This section describes new and changed printing features in this Oracle Solaris release. For a complete listing of new features and a description of Oracle Solaris releases, see Oracle Solaris 10 9/10 What’s New.
The design of the Open Standard Print API (PAPI) implementation in the Oracle Solaris release makes it no longer necessary for applications, toolkits, and print commands to run with elevated privilege to interact with print services.
As a result, the following print commands are no longer installed SUID root:
Previously, these commands were installed SUID root because the commands required an elevated privilege for the following purposes:
Opening a reserved port
Allocating a sequential job-id number
Manipulating files in the /var/spool/print directory
This functionality is now localized in a small helper application, /usr/lib/print/lpd-port. As a result, any applications that use the RFC-1179 PAPI support no longer require elevated privilege. The lpd-port helper application contains minimal support for passing RFC-1179 protocol requests on a reserved port and allocating sequential job-id numbers. Although the helper application is installed SUID root, all elevated privileges are dropped until they are required. When necessary, the privilege is elevated for the required operation and then permanently dropped if the elevated privilege is no longer required. In the Oracle Solaris release, this process is accomplished through the use of privileges. On other platforms, the process is accomplished by using the setuid, seteuid, or setreuid functions.
If you have local printers that you do not want to share on the network, you can safely disable the printing network listeners. If you are running the Oracle Solaris release, or a CUPS server, the lpstat command provides you with more information about remote print queues and print jobs, as well as their capabilities when using IPP to communicate with those servers.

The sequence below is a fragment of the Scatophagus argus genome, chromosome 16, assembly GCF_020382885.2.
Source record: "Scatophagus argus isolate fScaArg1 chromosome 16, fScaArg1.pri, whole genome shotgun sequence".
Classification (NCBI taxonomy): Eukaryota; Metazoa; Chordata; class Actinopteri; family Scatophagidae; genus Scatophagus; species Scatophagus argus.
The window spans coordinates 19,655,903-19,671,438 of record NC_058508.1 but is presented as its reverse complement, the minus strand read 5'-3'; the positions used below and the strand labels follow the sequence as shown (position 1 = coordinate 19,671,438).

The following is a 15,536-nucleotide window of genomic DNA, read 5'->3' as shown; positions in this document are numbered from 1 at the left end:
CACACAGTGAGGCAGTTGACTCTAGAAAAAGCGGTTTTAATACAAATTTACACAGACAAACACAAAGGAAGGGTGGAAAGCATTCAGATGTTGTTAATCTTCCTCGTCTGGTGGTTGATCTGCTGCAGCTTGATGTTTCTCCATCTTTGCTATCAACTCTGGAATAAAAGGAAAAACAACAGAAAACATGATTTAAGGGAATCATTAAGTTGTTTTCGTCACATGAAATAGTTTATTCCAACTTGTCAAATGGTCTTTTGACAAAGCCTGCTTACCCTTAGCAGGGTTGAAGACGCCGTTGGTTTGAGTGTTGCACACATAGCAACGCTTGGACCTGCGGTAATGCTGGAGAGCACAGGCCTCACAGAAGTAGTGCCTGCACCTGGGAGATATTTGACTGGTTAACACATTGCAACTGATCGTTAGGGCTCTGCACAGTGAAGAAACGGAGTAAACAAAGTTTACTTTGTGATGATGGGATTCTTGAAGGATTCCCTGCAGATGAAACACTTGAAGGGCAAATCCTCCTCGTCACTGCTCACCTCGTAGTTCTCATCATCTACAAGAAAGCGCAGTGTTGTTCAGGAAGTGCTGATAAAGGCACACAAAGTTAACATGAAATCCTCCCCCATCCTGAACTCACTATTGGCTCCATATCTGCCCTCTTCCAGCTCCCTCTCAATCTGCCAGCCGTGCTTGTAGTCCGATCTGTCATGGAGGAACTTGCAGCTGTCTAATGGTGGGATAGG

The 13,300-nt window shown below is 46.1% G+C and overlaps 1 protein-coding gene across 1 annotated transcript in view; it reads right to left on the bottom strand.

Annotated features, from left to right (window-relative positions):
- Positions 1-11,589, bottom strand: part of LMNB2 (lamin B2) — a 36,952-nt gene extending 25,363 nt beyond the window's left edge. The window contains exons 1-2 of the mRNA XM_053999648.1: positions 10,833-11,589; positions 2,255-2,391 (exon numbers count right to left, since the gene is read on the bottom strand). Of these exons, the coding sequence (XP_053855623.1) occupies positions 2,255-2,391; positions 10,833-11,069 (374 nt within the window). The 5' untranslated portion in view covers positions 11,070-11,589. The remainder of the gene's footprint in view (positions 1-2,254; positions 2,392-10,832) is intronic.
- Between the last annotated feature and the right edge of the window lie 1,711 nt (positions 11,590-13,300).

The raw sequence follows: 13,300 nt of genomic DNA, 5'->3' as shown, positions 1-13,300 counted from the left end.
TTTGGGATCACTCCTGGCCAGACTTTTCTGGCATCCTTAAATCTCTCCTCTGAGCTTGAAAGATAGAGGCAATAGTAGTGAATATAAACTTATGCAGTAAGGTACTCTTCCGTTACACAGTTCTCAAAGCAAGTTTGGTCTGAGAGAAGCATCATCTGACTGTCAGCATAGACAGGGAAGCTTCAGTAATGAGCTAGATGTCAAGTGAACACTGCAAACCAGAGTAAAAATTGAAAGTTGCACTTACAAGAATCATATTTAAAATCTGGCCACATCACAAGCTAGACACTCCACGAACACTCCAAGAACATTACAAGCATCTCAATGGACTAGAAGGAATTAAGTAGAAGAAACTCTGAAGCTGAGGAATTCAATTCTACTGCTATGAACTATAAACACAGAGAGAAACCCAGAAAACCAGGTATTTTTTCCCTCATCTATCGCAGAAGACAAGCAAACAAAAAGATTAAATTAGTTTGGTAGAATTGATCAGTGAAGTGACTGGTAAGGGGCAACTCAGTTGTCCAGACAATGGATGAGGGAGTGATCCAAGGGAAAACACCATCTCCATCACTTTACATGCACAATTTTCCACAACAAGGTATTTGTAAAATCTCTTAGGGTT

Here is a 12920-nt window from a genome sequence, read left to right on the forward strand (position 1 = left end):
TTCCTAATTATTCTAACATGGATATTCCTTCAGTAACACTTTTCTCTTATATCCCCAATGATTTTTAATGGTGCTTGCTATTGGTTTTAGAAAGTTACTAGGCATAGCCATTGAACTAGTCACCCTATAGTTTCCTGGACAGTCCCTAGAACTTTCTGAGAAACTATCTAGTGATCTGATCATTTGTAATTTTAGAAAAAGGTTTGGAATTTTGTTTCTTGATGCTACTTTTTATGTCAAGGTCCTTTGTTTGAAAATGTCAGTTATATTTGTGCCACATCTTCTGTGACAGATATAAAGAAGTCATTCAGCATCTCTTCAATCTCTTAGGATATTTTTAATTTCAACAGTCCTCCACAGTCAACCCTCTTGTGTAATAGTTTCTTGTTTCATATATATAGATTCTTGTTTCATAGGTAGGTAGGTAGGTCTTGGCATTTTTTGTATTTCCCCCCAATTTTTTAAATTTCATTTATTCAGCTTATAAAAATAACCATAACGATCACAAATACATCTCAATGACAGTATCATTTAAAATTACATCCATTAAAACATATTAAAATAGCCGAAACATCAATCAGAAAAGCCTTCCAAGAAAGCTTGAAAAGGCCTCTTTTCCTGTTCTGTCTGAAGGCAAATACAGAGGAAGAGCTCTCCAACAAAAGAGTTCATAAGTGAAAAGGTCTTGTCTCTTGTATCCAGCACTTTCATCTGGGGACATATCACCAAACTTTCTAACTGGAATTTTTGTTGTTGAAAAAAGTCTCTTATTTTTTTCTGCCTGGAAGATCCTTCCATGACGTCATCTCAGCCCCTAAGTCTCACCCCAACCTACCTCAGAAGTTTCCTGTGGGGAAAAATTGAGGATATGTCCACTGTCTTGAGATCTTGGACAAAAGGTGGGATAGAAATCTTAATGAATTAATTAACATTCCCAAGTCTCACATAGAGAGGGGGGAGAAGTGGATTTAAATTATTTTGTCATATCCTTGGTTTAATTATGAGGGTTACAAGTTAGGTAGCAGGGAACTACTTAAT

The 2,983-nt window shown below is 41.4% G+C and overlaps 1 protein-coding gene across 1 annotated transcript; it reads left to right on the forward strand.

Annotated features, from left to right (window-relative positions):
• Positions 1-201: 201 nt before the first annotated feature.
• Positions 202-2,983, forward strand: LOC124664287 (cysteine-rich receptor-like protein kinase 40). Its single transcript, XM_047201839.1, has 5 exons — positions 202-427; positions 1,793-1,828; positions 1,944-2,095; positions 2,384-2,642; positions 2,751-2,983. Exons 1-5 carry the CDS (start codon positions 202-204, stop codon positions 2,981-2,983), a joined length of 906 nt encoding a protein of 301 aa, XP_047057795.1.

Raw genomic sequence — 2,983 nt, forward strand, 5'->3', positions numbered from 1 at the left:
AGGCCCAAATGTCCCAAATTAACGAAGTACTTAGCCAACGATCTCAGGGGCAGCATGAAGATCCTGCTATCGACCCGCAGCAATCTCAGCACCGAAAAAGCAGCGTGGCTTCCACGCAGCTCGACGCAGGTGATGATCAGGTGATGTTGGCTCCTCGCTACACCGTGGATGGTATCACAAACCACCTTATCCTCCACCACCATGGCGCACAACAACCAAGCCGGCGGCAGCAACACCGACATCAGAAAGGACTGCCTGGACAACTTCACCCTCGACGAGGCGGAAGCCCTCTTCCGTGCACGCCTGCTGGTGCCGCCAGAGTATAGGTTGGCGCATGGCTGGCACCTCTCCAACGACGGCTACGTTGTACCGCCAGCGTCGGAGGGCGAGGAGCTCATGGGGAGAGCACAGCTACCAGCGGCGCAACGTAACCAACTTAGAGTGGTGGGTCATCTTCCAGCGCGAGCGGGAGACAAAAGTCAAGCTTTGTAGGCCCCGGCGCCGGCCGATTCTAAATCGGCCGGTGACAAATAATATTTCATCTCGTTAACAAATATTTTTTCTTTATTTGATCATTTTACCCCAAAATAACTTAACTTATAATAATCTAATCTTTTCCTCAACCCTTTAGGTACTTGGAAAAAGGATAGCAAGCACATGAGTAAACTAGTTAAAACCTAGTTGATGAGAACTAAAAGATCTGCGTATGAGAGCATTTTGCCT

When IPP is in use, and with the proper authorization, the following operations can be performed on remote print queues and print jobs:
Also, you can now move print requests between queues on a print server and modify print requests remotely when IPP is in use.
For more information, see the privileges(5) man page. For step-by-step procedures, see Administering Printers on a Network When Using the Internet Printing Protocol (Task Map).
Solaris 10 5/08: The PPD File Manager, /usr/sbin/ppdmgr, is a utility for administering PostScriptTM Printer Description (PPD) files that are used with the print subsystem. When you add a PPD file to the system by using the ppdmgr utility or the lpadmin command with the -n option, a cache of PPD file information is automatically updated. This cache is used by Solaris Print Manager.
For more information, see Administering PPD Files by Using the PPD File Management Utility (Task Map) and the ppdmgr(1M) man page.